First, if you were in my situation what could you have done to make the situation 2X worse?
I’ll tell you in a second. Because I did it. This is by far the biggest takeaway and the motherload.
Have you ever felt “stuck” in life or business? Not seeing a way out. Not wanting to look at the future because it’s full of everything you don’t want (which is more of the same). Do you know what you need to do to move your life and business forward but you just can’t get yourself to do it so you feel like you’ve exhausted your resources and willpower with nothing in the tank left at the end of the day?
Kinda like me and my beloved Blackford.
It’s clearly upside down financially. Paid more for it than I can get out of it. So what do I do? I pay to keep fixing it because the motor’s fantastic.
Truth is, if I’m being honest with myself, it’s not much more than a very expensive motor at the moment.
Once you have committed to something and your commitment turns out to be a mistake, what does the normal person like you and me do?
We double down on STUPID.
We try and prove or justify our stupidity by sticking to it, even when we know there’s a better way. (I could still sell the dumb Blackford, take a loss and get a brand new minivan which in the end would be better for my family).
In a practical sense, if we want to adopt a new habit but we’re low on willpower because our approach to habit building is far too reliant on it, our answer is to beat it to death with more willpower (that we don’t have).
If your personal life is out of whack and suffering because you spend too much time working and have no time for your family, what do you do? You work harder to “just get through it.”
Makes no sense.
We try and beat a dead fish with another dead fish.
How’s that working out for you?
I have a lot of coaching clients who were in situations from which they couldn’t see a way out. No clear path. No choices. And the only answer they could see is just “double down on stupid”…. until they have nothing left to give.
I understand. Trust me. This Blackford situation is case in point.
So how did I double down? You probably won’t believe it when I tell you.
I thought this salvaged vehicle situation was such a catch that I did something horribly stupid.
I bought two. Yes, two.
A white 2013 Ford Explorer Sport (the Blankford) AND the Blackford in one sitting.
Yep, that’s $76,345.21 of salvaged vehicles in one day.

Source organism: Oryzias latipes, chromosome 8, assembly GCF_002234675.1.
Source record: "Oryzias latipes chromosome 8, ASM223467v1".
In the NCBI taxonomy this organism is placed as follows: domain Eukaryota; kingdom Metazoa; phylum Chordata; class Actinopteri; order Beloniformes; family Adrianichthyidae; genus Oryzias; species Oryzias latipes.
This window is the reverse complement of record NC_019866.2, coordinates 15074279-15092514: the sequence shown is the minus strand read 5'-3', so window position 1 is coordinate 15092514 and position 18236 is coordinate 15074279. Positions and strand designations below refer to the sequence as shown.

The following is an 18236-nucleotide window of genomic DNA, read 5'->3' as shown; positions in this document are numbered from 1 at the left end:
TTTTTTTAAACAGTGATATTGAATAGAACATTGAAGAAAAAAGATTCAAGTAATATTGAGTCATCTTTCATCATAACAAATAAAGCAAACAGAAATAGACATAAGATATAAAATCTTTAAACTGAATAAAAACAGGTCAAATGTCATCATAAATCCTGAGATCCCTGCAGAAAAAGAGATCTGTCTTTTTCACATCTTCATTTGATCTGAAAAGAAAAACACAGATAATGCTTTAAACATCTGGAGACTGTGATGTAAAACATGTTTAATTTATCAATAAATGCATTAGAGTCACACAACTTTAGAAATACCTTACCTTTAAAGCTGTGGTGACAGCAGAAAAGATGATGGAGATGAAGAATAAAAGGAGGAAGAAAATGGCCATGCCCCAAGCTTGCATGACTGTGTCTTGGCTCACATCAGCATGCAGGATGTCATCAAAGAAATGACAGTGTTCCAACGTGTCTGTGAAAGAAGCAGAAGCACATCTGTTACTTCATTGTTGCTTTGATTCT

Go ahead, laugh your head off. And no I’m not going to belabor the virtues of the Blankford. My experience with that car hasn’t been much better.
I’ve learned from my mistakes. Have you?
If you’re sick of doubling down on stupid in your life and business and are willing to look at things in a new way, you owe it to yourself to take me up on a call.
I’m sitting on the A train to Manhattan as I write this. Being a country boy, I’m braving the storm of awkward stares from people with very large Dr Dre Beats headphones on to get this to you.
The Blackford Chronicles continue with the most annoying and unbelievable turn of events… yet we still haven’t reached the mother load.
I’ll save that for the finale tomorrow.
I mentioned that the Blackford I bought had but a weeee 440 miles on it. Great right? It was salvaged for hail damage. I’d thought I’d won the world with a deal too good to be true (alas… it actually was, in an epic way).
Well, this part of the story I wanted to share today involves a bit of a pretext or backstory.
Hail damage requires that you replace all surfaces that face up. Meaning the hood, the roof, etc. In order to replace the roof you have to literally CUT IT OFF and weld on a new one. Well, turns out, the shop that rebuilt my Blackford was in Hawaii. The truck was salvaged in Oklahoma. Anyone’s guess how the dumb thing ended up Hawaii. Anyhoo, after they cut the roof off they just let it sit for, um, I don’t know, weeks maybe? In Hawaii there’s a quality in the air that puts a fine red coating on things. It wrecked the interior of the car… Imagine the damage to a vehicle sitting open with no roof in a humid wet climate. (Yes, I STILLLLL bought the dumb thing though the interior looked like that of a 12 year old truck owned by a family with 8 kids. So… back to the repairs. Welding a new roof back on, coating the whole thing in Bondo, painting it to match and then putting it back together is no small task. And that’s where it all went bad.
I live in a warm/hot climate. In the summer it gets over 100 degrees regulary.
So, with that hot climate in mind…. what is the result of a careless Bondo + paint job that had mistakenly trapped in tiny amounts of moisture and/or air bubbles?
Don’t worry. I shall tell you.
The paint on the entire roof of the vehicle began to bubble like a geyser from Yellowstone National Park. Then of course it cracks and peels and starts to rust.
Blackford. You’re killing me.
First time it did this to me was last summer (2014). Notice I said first time. They did a patch up job.
But just yesterday I dropped the truck off to get repainted AGAIN with a much more violent occurence of said bubbling. This time they are going to re-Bondo the entire roof.
It’s like a bad dream on repeat.
So what’s your bad dream that repeats over and over again?
Could it go something like this?… Might be the effects of one small habit or change that you struggle to create and stick to OR one bad habit that you can’t shake… they act like a tiny air bubble under the surface of the paint that when baked with pressure they explode and wreck momentum and cause… um, well, [insert any manner of bad or expensive consequences here] … but no matter how hard you try, your “patch job” doesn’t quite do the trick does it? So the cycle gets stuck on repeat.
You need something else, a deeper change and instant breakthrough.
And that my friend, I can afford you and it won’t cost you the price of a paint job or two paint jobs and one epic lemon of a vehicle either. Won’t cost you anything but 15 minutes.